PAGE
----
It is easy to find statements by education experts and journalists that “merit pay doesn’t work,” but as as Matt Barnum writes, the research on merit pay is mixed.
Behind the Headline: National Teacher of the Year: I Was a Teenage Mom, and Teachers Changed My Life
Jahana Hayes, a history teacher at John F. Kennedy High School in Waterbury, Conn., has been named this year’s National Teacher of the Year
The results from last year’s NAEP exam for 12th graders have just been released and NPR’s Anya Kamenetz takes a close look at the most important numbers: math and reading scores both declined a tiny amount, lower-achieving students are doing slightly worse and higher-achieving students slighly better than they were two years ago, and fewer than 40 percent of high school seniors score at college- or career-ready levels
Can personalized learning schools sustain expensive staffing models and technology costs after private funding runs out?
Is it how much you spend on schools or how you spend it? NPR’s ed team is in the midst of a series of reports on money and schools. The latest installment takes a close look at the debate over whether money matters.
Behind the Headline: White House launches $100M competition to expand tuition-free community college
Vice President Biden will announce today that the White House will award $100 million in grants to expand workforce training programs at community colleges.
Children’s ability to understand what they read is intimately intertwined with their background knowledge and vocabulary. If a child is not broadly educated, he won’t be fully literate.
Duncan decried the “dysfunction” in Washington. But surely impugning the “motivations” of our political opponents doesn’t help to add function.
On Monday, former Secretary of Education Arne Duncan returned to Washington DC to speak at a Georgetown University conference.
A new kind of principal would work with a “team of leaders” made up of great teachers within their school and could also lead multiple schools.
Courts are useful guardians of access to schooling but poorly suited to monitor the quality of policy or practice.
U.S. News and World Report has released its 2016 rankings of the country’s best high schools, identifying the public high schools that do the best job of preparing students for college and careers.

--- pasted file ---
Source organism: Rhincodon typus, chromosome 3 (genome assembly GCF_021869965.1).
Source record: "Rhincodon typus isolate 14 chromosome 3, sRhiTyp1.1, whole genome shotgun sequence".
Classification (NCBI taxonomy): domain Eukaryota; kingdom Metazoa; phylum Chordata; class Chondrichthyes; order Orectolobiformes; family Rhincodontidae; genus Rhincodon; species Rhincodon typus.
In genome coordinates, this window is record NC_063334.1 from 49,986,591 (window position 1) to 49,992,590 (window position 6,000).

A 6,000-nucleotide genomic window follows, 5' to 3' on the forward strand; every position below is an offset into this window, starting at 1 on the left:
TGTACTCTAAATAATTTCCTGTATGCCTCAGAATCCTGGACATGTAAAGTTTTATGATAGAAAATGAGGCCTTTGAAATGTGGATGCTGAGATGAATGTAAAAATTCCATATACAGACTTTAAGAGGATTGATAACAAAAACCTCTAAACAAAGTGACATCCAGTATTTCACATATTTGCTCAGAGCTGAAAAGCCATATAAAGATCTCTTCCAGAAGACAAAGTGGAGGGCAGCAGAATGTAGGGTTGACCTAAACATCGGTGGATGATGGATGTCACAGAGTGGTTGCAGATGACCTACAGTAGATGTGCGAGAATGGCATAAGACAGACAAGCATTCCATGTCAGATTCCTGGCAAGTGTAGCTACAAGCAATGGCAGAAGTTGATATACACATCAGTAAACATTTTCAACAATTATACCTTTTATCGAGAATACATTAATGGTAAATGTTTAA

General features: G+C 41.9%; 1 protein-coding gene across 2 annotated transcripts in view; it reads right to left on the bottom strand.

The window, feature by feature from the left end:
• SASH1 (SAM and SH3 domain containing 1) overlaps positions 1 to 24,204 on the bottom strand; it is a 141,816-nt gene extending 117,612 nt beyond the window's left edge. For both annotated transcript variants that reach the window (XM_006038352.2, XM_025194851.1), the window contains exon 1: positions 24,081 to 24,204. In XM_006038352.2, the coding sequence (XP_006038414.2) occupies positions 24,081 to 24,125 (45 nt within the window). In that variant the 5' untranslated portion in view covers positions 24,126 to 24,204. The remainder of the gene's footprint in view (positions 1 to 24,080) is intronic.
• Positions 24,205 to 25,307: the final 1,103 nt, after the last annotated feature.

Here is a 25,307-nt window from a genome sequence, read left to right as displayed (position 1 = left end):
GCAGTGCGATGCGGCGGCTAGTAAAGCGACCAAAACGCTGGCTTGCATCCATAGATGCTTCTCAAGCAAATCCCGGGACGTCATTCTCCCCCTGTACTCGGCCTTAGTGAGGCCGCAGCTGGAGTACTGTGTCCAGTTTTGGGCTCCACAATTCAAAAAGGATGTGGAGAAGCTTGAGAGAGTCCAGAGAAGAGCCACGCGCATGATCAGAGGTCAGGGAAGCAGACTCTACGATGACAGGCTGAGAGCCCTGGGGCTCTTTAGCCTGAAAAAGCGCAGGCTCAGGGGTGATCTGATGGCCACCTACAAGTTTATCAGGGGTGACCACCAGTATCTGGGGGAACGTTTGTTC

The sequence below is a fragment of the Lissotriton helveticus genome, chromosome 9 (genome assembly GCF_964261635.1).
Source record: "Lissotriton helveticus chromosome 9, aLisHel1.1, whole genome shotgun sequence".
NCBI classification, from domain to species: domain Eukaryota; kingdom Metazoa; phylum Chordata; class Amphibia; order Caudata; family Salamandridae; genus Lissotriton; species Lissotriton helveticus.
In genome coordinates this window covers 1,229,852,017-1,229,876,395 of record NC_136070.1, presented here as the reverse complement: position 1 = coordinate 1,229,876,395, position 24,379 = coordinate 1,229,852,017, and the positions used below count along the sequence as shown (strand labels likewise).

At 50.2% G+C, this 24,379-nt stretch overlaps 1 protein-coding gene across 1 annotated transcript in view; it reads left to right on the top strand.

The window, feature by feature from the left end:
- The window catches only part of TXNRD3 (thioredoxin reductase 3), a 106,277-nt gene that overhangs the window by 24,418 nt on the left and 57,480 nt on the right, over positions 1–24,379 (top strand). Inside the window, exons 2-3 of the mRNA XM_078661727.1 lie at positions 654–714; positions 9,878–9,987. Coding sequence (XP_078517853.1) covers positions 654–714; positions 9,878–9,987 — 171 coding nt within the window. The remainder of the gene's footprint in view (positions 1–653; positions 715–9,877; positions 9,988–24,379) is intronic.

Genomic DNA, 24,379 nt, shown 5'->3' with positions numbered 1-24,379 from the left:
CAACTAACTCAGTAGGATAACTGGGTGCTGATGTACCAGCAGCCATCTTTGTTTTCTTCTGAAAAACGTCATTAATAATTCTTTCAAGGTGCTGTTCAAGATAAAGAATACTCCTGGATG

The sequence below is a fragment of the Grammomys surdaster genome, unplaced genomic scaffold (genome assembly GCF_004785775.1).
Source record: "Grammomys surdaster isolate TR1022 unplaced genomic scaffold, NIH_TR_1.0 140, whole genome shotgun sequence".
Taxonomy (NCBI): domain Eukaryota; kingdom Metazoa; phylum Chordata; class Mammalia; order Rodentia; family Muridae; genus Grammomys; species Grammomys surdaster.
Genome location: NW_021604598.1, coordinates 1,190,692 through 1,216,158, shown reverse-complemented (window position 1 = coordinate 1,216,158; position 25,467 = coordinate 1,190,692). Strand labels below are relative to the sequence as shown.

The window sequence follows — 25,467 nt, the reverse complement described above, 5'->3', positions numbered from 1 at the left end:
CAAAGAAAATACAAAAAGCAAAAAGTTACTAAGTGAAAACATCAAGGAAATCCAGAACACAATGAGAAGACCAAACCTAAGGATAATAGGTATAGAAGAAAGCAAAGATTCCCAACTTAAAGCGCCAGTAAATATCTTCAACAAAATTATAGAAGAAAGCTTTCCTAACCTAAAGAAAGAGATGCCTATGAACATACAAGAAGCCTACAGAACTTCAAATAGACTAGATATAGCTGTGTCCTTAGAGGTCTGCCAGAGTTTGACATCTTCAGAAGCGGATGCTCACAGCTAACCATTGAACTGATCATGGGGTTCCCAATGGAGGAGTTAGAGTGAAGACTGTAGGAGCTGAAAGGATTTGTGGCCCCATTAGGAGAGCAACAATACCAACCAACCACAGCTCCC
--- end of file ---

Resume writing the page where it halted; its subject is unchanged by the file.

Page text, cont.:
Policy change alone is not going to get us to the promised land of more effective, productive, and equitable schools.
It’s difficult to pinpoint why we seem so averse to making classroom management the centerpiece of new teacher training.
A study released earlier this month by Mathematica finds that students attending charter high schools in Florida scored lower on achievement tests than students in traditional public schools, but years later, the charter students were more likely to have attended at least two years of college and also had higher earnings.
Last week, an appeals court in California reversed a lower court ruling in Vergara v. California that had struck down several state laws involving teacher tenure. The plaintiffs in the case, minority students in California, had argued that California’s teacher tenure system violates the equal protection clause because it protects teachers who are ineffective, and poor and minority students are more likely to be assigned these ineffective teachers.
An interview with Megan Toyama, a blended-learning teacher of AP US history and 10th-grade modern world history at Summit Tahoma
In a speech he gave on Thursday in Las Vegas, Education Secretary John King urged states to use the flexibility they’ve been granted by the Every Student Succeeds Act to expand their focus beyond the subjects of reading and math.
The U.S. House Oversight and Government Reform Committee yesterday voted to reauthorize the Opportunity Scholarship Program, which provides vouchers to low-income D.C. students. Speaker of the House Paul Ryan praised the program at a press conference on Thursday.
A study finds that students who are more non-responsive to survey questions (skipping items or saying “don’t know”) have significantly lower educational attainment and fare less well in the labor market,
A new study finds that Arkansas students with greater exposure to CTE are more likely to graduate, enroll in a two-year college, be employed, and have higher wages.
If these rules are put into place, districts will face several incentives at odds with helping disadvantaged students.
Over the past few days, nearly 20,000 education researchers descended on the nation’s capital for the American Educational Research Association’s (AERA) 100th annual conference.
The evidence presented in Loveless’ study suggests that tracking students in eighth grade is an effective way to prepare students for academic excellence, as measured by performance on Advanced Placement exams.
Behind the Headline: Black and Latino Parents Want Better Teachers and Harder Classes for Their Kids
A new survey of black and Latino parents finds that they want their children challenged more in school and that lack of funding, inadequate teachers, and racism are the main reasons why their children do not get as good an education as white children.